Masters Theses


"Remediation systems protect human health and the environment by removing harmful contaminants from the environment. Pump and treat groundwater remediation systems typically rely on utility power to continuously pump contaminated groundwater to an above ground treatment unit. However, the use of renewable energy (solar and wind) for a pump and treat remediation system can reduce the output of harmful greenhouse gases and the need for coal-based utility power.

This paper describes a hypothetical renewable energy powered pump and treat remediation system that uses an off-grid photovoltaic array to power a submersible solar water pump. The pump operates on an intermittent schedule predicted by the available solar irradiance via an empirically characterized microgrid prediction model. This model is based on data taken at an off grid PV-powered microgrid.

The intermittently operated pump generates an effective capture zone defined by multiple transient capture zones. Effective capture zones are modeled using Visual MODFLOW and MODPATH and are compared against a continuously pumped steady state capture zone. The comparison showed that a renewable energy powered, intermittently pumped, remediation system can perform 90% as effective as a utility powered, continuously pumped, remediation system"--Abstract, page iv.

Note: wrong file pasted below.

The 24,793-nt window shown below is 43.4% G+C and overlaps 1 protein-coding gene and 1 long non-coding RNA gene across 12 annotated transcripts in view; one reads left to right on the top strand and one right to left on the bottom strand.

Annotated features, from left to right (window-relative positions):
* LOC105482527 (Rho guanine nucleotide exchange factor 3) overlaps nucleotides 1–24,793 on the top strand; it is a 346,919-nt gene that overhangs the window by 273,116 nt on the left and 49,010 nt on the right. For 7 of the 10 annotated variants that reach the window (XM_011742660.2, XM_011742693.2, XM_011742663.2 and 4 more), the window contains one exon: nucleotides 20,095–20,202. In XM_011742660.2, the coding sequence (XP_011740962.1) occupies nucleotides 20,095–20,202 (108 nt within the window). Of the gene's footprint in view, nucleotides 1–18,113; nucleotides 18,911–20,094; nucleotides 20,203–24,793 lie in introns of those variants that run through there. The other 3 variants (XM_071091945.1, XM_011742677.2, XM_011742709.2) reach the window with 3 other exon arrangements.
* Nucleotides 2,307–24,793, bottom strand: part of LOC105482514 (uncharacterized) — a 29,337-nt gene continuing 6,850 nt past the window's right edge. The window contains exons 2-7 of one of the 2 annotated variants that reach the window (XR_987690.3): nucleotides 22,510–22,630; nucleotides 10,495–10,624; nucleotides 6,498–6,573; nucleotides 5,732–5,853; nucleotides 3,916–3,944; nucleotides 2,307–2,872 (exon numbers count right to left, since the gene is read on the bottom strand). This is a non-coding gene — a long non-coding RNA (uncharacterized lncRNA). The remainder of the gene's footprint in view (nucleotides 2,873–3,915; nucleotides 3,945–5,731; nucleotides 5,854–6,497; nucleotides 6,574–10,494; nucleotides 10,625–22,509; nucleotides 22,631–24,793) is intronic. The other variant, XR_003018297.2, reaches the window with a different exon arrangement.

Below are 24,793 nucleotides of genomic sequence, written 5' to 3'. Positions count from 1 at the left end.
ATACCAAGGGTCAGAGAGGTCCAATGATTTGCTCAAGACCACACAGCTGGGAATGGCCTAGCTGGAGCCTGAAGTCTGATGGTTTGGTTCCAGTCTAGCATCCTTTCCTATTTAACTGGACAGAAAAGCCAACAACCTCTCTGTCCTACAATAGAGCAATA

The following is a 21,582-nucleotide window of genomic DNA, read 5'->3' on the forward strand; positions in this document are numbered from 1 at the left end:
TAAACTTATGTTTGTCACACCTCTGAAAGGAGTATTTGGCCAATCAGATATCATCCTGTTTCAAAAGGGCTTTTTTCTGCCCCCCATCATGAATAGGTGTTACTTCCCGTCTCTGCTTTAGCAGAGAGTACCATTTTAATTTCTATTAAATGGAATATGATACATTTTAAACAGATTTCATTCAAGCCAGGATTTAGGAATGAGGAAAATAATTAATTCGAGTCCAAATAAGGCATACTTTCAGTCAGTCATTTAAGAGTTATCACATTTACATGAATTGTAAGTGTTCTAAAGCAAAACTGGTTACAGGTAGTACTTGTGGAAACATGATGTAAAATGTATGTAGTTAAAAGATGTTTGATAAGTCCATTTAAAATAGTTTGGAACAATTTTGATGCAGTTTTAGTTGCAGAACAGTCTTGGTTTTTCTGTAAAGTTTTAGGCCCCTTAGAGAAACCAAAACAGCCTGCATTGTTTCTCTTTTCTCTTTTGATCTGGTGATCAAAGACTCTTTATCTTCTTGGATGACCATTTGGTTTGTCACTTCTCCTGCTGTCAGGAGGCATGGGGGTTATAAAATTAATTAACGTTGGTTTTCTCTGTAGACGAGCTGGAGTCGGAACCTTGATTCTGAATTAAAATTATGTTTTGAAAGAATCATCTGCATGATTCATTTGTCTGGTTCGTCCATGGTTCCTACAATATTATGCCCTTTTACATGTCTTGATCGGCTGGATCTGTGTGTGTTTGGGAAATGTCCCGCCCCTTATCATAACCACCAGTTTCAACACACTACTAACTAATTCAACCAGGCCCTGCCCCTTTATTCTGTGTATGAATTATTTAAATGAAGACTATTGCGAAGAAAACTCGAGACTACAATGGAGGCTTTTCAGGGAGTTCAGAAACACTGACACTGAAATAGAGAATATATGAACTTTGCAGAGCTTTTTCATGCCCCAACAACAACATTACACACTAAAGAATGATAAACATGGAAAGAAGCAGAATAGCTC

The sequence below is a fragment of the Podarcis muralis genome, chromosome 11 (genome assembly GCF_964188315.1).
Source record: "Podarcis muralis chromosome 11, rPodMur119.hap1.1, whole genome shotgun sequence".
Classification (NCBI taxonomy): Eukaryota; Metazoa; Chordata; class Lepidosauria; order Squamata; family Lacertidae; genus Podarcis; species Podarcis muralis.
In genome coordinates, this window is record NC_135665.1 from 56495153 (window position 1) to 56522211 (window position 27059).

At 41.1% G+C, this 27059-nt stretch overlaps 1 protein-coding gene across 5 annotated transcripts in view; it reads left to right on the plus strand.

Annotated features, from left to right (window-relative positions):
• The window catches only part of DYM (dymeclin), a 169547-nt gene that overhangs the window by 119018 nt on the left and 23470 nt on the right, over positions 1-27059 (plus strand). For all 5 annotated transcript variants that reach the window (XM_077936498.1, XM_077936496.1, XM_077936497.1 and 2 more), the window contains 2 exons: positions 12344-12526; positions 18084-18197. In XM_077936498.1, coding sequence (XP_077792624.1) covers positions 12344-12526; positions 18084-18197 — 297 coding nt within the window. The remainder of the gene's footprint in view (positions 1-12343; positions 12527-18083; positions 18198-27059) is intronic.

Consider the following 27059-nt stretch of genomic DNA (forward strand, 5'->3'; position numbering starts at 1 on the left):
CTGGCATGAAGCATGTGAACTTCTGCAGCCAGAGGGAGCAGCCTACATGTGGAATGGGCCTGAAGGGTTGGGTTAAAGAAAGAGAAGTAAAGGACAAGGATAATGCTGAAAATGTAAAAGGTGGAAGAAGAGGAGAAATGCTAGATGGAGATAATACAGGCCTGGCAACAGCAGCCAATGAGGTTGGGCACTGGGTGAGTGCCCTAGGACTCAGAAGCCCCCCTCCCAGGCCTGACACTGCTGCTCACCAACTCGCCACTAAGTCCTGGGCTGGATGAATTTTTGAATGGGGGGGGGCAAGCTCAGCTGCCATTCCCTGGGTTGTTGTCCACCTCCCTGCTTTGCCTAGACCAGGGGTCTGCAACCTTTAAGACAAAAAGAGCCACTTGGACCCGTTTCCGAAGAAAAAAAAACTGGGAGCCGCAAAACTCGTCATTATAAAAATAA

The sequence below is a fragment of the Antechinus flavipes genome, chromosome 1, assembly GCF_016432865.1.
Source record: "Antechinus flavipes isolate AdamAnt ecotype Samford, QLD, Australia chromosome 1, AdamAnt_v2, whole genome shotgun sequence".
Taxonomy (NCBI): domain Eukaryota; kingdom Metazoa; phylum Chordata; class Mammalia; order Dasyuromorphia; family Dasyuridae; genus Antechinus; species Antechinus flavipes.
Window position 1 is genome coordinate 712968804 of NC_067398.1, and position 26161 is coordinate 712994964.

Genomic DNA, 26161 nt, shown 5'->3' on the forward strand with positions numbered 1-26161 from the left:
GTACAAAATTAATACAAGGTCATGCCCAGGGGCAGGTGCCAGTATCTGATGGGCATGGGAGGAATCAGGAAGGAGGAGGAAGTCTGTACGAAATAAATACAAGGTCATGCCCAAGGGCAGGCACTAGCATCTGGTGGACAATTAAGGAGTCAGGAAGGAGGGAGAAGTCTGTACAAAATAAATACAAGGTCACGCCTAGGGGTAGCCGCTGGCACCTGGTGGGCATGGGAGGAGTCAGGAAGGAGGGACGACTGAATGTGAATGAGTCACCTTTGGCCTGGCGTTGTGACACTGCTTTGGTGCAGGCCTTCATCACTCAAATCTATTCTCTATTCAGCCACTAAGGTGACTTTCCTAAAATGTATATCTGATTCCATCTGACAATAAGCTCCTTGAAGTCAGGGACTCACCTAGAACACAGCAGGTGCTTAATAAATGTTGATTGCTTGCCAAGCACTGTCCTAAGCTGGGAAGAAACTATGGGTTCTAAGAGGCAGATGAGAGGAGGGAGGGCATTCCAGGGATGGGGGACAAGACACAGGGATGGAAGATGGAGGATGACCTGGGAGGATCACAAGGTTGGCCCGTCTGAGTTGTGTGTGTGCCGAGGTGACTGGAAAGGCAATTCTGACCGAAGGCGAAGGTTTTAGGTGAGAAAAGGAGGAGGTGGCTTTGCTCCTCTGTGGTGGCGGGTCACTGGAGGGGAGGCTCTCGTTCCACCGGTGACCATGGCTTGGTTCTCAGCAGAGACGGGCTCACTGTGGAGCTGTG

Elmore, A. Curt

Committee Member(s)

Crow, Mariesa
Cawlfield, Jeffrey


Geosciences and Geological and Petroleum Engineering

Degree Name

M.S. in Geological Engineering


Missouri University of Science and Technology

Publication Date

Fall 2012

Journal article titles appearing in thesis/dissertation

Capture zone modeling for photovoltaic microgrid powered P&T remediation


xiii, 56 pages

Note about bibliography

Includes bibliographical references (pages 53-55).


© 2012 John Patrick Conroy, All rights reserved.

Document Type

Thesis - Open Access

File Type




Subject Headings

Groundwater -- Purification -- Methodology
Pumping machinery -- Design
Photovoltaic power generation
Renewable energy sources -- Research

Thesis Number

T 10047

Print OCLC #


Electronic OCLC #